My First Chisel Grind

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Feb 29, 2016
Messages
81
2ycd5WX.jpg


I think that trying new things for the first time is possibly the most exciting part of making knives. Some of these projects certainly test the abilities of the equipment I use. I can't wait for the awesome 2x72 Northridge Tool Grinder to darken my doorstep.
 
What are the pieces of metal sticking out from the top and bottom?
What is the steel thickness and blade height?
 
Yea, you can just post the bare photo here without all the titles and taglines

Try taking the photo straight on flat, any sort of cockeyed angles distorts the perception.


I'll criticize the size and placement of the tang pin hole
It's pretty large for the tang width, it's not centered.

I think if you break it, it will break there.


The top of the spine and the top of the blade should line up.


As Stacy mentioned, your guards are funny
At the very least, they should line up
Probably you can live without them
 
If you are going to have corner in your edge, you should probably grind the two edge lines separately and in perpendicular to the edges so you grind lines run parallel and meet at the same kind angle as the edges do. But it looks like you are still working on getting a nice grind line. Maybe try the higher grit for more control as you approach the line.

Any idea what sort of angle you ground the bevel to, and is it going to be a zero grind?
 
Yea, you can just post the bare photo here without all the titles and taglines

Try taking the photo straight on flat, any sort of cockeyed angles distorts the perception.


I'll criticize the size and placement of the tang pin hole
It's pretty large for the tang width, it's not centered.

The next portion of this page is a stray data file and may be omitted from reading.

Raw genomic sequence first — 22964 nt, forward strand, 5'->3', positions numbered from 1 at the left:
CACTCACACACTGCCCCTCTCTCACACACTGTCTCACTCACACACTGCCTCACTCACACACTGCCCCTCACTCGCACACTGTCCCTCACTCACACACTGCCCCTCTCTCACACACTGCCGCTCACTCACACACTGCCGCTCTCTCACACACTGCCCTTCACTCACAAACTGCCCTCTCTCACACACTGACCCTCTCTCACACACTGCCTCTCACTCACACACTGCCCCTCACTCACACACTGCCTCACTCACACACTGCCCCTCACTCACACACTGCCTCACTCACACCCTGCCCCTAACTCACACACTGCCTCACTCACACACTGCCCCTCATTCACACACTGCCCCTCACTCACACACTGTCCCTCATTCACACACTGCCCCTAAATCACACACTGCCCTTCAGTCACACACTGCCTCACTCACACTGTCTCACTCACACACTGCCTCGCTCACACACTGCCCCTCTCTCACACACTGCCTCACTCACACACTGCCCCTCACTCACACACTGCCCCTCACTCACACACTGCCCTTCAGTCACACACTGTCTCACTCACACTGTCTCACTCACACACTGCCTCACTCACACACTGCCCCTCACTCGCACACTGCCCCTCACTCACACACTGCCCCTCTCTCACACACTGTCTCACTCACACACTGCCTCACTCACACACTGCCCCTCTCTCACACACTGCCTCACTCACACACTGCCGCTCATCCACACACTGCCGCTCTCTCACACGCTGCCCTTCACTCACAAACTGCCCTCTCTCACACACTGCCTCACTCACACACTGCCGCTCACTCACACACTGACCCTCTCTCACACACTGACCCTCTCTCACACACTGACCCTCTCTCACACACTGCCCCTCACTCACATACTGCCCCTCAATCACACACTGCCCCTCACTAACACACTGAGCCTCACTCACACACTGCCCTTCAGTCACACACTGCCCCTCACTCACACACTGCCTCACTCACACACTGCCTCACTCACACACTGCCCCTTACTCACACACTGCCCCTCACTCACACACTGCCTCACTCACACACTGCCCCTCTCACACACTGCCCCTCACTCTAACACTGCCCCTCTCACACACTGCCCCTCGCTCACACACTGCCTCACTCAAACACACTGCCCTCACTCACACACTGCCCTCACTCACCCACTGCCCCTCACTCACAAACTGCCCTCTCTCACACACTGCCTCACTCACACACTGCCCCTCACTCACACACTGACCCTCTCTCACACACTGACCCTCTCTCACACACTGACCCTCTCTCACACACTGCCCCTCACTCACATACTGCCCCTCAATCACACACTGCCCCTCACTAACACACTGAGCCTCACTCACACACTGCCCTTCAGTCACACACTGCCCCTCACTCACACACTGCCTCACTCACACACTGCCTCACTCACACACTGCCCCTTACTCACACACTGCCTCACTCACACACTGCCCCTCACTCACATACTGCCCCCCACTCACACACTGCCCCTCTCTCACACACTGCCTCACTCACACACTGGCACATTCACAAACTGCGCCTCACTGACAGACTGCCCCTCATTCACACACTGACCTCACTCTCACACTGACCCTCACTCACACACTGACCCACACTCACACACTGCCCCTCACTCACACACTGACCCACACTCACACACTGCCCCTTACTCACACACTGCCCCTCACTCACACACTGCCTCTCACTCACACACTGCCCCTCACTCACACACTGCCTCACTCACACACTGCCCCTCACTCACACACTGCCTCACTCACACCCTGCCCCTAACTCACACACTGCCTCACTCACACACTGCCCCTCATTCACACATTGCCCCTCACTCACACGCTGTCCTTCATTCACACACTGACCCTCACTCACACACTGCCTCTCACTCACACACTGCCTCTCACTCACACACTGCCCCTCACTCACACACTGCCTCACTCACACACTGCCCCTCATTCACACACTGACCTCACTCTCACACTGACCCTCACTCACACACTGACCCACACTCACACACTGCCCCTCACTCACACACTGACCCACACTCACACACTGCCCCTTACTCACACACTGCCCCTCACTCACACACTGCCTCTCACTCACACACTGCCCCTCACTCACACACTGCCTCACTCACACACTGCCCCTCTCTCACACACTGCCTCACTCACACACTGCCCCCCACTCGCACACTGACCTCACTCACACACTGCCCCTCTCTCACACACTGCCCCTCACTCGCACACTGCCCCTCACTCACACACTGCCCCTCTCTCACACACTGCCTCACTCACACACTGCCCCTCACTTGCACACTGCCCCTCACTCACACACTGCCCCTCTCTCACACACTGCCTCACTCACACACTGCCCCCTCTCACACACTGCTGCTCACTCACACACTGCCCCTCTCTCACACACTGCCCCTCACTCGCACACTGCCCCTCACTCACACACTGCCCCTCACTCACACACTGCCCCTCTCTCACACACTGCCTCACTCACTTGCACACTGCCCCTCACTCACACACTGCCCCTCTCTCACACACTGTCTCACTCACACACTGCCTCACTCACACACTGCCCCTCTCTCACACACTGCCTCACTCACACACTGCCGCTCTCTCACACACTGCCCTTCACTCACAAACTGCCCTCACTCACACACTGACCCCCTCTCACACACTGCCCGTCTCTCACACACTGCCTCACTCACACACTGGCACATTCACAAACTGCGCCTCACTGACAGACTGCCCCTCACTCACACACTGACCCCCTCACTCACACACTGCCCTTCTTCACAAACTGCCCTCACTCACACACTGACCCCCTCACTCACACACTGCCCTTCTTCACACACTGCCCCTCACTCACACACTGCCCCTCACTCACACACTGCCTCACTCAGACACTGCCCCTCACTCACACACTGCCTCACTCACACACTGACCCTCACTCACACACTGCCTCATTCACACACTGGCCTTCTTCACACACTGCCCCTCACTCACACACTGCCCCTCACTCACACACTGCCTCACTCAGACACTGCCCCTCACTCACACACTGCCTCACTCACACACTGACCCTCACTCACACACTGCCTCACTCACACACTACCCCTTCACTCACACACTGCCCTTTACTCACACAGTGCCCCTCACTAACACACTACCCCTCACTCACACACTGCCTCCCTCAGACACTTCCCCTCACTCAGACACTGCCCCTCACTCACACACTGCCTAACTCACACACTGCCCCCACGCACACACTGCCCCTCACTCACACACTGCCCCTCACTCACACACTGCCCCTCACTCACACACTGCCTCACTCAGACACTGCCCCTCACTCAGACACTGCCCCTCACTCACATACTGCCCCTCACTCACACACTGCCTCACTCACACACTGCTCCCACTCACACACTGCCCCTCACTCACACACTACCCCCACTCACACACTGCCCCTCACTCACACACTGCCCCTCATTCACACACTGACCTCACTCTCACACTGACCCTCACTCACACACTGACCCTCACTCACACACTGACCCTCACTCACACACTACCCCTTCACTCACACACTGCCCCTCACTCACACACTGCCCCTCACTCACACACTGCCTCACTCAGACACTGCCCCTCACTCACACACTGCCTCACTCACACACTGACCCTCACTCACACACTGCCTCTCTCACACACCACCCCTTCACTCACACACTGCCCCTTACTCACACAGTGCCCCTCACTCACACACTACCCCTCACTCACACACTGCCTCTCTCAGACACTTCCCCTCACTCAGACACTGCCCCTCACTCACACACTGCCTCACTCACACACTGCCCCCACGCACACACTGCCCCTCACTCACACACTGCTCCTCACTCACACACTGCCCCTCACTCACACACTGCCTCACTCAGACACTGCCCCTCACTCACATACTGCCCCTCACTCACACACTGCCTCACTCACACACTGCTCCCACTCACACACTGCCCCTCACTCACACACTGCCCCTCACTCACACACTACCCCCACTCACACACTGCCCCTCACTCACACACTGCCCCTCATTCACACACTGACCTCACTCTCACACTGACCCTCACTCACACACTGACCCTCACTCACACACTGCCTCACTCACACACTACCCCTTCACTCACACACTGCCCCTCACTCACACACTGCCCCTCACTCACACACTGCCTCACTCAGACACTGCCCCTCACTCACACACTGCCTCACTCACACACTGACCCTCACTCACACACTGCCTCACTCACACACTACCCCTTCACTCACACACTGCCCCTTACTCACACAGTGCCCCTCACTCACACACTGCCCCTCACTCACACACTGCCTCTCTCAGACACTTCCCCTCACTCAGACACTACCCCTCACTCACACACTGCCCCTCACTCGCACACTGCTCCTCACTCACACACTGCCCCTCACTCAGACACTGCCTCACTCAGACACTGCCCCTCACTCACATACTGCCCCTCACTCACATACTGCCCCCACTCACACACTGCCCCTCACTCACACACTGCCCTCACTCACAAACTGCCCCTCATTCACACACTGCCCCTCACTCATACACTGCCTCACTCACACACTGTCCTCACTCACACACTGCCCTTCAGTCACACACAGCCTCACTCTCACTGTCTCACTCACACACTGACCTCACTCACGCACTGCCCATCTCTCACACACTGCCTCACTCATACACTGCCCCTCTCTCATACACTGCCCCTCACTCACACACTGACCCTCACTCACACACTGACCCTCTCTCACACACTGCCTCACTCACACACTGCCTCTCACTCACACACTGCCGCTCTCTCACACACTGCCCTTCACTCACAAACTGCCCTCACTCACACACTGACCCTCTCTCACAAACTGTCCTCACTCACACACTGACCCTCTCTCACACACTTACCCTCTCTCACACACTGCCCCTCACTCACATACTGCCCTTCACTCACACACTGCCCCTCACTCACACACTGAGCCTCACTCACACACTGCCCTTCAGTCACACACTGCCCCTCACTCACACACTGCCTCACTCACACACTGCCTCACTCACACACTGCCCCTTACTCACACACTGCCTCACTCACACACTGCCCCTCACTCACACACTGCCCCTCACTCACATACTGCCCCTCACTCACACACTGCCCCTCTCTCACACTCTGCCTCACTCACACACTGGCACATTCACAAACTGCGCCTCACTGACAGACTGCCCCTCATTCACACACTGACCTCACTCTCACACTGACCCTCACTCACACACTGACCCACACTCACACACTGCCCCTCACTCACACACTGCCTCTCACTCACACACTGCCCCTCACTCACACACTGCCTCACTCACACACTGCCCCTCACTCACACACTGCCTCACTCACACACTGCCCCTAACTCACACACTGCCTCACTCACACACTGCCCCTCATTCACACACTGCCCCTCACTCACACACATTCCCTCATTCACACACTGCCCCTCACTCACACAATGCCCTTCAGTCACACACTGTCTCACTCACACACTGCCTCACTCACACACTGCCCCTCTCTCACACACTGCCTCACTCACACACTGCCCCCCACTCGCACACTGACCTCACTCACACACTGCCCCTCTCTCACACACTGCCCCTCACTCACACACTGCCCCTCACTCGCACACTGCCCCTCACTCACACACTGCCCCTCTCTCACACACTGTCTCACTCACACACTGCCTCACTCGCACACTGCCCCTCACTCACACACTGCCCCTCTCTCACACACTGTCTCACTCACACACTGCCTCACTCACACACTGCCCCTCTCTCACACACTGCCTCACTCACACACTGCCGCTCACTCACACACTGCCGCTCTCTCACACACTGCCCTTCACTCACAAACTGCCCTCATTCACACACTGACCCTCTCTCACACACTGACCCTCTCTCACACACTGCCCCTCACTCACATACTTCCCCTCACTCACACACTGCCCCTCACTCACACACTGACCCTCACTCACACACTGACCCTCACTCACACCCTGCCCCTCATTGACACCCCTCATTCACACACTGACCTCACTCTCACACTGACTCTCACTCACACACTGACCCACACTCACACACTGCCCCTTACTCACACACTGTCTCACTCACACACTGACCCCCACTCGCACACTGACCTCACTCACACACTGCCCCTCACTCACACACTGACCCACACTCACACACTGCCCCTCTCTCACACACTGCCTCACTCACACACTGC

I think if you break it, it will break there.


The top of the spine and the top of the blade should line up.


As Stacy mentioned, your guards are funny
At the very least, they should line up
Probably you can live without them


Agreed on all statements. The pins I'm using are massive 5/16 solid brass. I wanted something "beefy" for sheering force. On the hole placement, yeah, it should be centered. It was a classic "measure twice, cut once" failure moment. :) The top of the blade and the spine do line up. Feedback much appreciated and it helps me learn. Thanks.
 
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If you are going to have corner in your edge, you should probably grind the two edge lines separately and in perpendicular to the edges so you grind lines run parallel and meet at the same kind angle as the edges do. But it looks like you are still working on getting a nice grind line. Maybe try the higher grit for more control as you approach the line.

Any idea what sort of angle you ground the bevel to, and is it going to be a zero grind?

Thank you. Its tough to get clean grind lines on the tiny 1x30 I'm using while waiting for the 2x72 to arrive. Not much working space. Yes, its a zero grind. I'll check the angle when I'm back in the shop. Its .250" 01-steel but the angle escapes me. Thanks for the feedback.
 
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.025" ... wow, I am impressed you got a crisp chisel grind on something that thin, much less will be able to do HT without turning into a corkscrew. :)